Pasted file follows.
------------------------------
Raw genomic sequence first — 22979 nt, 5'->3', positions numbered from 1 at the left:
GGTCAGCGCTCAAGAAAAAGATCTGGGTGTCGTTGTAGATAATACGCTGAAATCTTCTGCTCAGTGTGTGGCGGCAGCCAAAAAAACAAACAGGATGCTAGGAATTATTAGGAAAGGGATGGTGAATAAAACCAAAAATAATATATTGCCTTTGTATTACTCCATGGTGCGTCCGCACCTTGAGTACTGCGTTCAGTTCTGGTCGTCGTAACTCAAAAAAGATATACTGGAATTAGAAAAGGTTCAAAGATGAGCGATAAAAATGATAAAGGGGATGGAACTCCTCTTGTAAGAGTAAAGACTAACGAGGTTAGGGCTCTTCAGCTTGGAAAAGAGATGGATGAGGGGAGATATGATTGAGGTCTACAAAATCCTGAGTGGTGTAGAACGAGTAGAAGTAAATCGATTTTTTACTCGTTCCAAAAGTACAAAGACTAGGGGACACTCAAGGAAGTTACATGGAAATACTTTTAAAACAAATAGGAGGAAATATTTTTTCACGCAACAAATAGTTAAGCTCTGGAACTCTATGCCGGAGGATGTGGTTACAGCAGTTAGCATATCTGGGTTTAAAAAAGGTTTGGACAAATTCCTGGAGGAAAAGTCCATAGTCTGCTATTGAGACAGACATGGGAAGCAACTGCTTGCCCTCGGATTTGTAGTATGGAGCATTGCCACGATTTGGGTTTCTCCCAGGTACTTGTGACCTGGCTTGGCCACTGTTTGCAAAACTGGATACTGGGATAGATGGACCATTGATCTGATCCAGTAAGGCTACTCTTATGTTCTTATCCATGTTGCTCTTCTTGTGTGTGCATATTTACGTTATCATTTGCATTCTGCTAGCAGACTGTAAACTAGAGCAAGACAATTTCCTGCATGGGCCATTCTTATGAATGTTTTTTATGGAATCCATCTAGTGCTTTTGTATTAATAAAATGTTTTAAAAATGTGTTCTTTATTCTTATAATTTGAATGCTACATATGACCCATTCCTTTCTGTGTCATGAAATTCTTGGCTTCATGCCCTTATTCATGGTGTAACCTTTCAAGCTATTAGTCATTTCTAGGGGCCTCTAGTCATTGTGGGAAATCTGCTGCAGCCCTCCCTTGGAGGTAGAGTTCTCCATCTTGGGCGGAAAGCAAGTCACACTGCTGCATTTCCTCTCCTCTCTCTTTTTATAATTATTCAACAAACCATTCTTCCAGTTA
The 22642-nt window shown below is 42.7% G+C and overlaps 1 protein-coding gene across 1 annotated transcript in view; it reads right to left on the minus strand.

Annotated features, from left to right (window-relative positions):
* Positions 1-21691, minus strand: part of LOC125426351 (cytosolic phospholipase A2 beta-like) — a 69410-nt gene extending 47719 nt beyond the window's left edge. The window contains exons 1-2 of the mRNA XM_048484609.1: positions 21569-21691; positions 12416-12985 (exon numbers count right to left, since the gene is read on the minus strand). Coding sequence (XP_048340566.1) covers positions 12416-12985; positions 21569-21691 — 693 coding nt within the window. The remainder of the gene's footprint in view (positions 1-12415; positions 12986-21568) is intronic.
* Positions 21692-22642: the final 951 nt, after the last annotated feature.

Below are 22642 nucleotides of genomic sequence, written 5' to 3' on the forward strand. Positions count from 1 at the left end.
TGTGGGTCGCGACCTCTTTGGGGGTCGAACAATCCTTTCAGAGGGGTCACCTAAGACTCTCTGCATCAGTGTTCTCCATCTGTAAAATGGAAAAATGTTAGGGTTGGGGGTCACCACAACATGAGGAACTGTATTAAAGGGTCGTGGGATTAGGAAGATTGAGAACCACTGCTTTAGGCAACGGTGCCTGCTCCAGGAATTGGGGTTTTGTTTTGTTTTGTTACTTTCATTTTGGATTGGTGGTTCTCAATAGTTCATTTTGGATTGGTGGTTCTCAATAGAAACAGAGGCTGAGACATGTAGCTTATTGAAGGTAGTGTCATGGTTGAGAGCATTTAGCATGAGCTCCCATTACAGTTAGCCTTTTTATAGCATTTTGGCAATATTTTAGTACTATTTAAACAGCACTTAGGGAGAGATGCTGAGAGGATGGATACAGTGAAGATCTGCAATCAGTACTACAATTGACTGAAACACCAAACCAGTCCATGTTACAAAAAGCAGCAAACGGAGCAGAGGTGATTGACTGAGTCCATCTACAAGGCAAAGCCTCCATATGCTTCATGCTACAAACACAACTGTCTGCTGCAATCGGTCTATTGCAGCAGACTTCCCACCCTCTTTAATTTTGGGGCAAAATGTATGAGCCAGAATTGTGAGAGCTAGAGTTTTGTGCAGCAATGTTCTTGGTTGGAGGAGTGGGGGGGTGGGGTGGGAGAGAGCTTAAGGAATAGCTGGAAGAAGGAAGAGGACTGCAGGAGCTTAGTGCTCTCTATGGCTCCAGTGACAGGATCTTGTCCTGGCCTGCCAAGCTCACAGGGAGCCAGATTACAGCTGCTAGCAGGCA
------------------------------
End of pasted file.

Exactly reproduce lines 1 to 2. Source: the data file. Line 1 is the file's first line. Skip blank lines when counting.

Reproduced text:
Raw genomic sequence first — 22979 nt, 5'->3', positions numbered from 1 at the left:
GGTCAGCGCTCAAGAAAAAGATCTGGGTGTCGTTGTAGATAATACGCTGAAATCTTCTGCTCAGTGTGTGGCGGCAGCCAAAAAAACAAACAGGATGCTAGGAATTATTAGGAAAGGGATGGTGAATAAAACCAAAAATAATATATTGCCTTTGTATTACTCCATGGTGCGTCCGCACCTTGAGTACTGCGTTCAGTTCTGGTCGTCGTAACTCAAAAAAGATATACTGGAATTAGAAAAGGTTCAAAGATGAGCGATAAAAATGATAAAGGGGATGGAACTCCTCTTGTAAGAGTAAAGACTAACGAGGTTAGGGCTCTTCAGCTTGGAAAAGAGATGGATGAGGGGAGATATGATTGAGGTCTACAAAATCCTGAGTGGTGTAGAACGAGTAGAAGTAAATCGATTTTTTACTCGTTCCAAAAGTACAAAGACTAGGGGACACTCAAGGAAGTTACATGGAAATACTTTTAAAACAAATAGGAGGAAATATTTTTTCACGCAACAAATAGTTAAGCTCTGGAACTCTATGCCGGAGGATGTGGTTACAGCAGTTAGCATATCTGGGTTTAAAAAAGGTTTGGACAAATTCCTGGAGGAAAAGTCCATAGTCTGCTATTGAGACAGACATGGGAAGCAACTGCTTGCCCTCGGATTTGTAGTATGGAGCATTGCCACGATTTGGGTTTCTCCCAGGTACTTGTGACCTGGCTTGGCCACTGTTTGCAAAACTGGATACTGGGATAGATGGACCATTGATCTGATCCAGTAAGGCTACTCTTATGTTCTTATCCATGTTGCTCTTCTTGTGTGTGCATATTTACGTTATCATTTGCATTCTGCTAGCAGACTGTAAACTAGAGCAAGACAATTTCCTGCATGGGCCATTCTTATGAATGTTTTTTATGGAATCCATCTAGTGCTTTTGTATTAATAAAATGTTTTAAAAATGTGTTCTTTATTCTTATAATTTGAATGCTACATATGACCCATTCCTTTCTGTGTCATGAAATTCTTGGCTTCATGCCCTTATTCATGGTGTAACCTTTCAAGCTATTAGTCATTTCTAGGGGCCTCTAGTCATTGTGGGAAATCTGCTGCAGCCCTCCCTTGGAGGTAGAGTTCTCCATCTTGGGCGGAAAGCAAGTCACACTGCTGCATTTCCTCTCCTCTCTCTTTTTATAATTATTCAACAAACCATTCTTCCAGTTA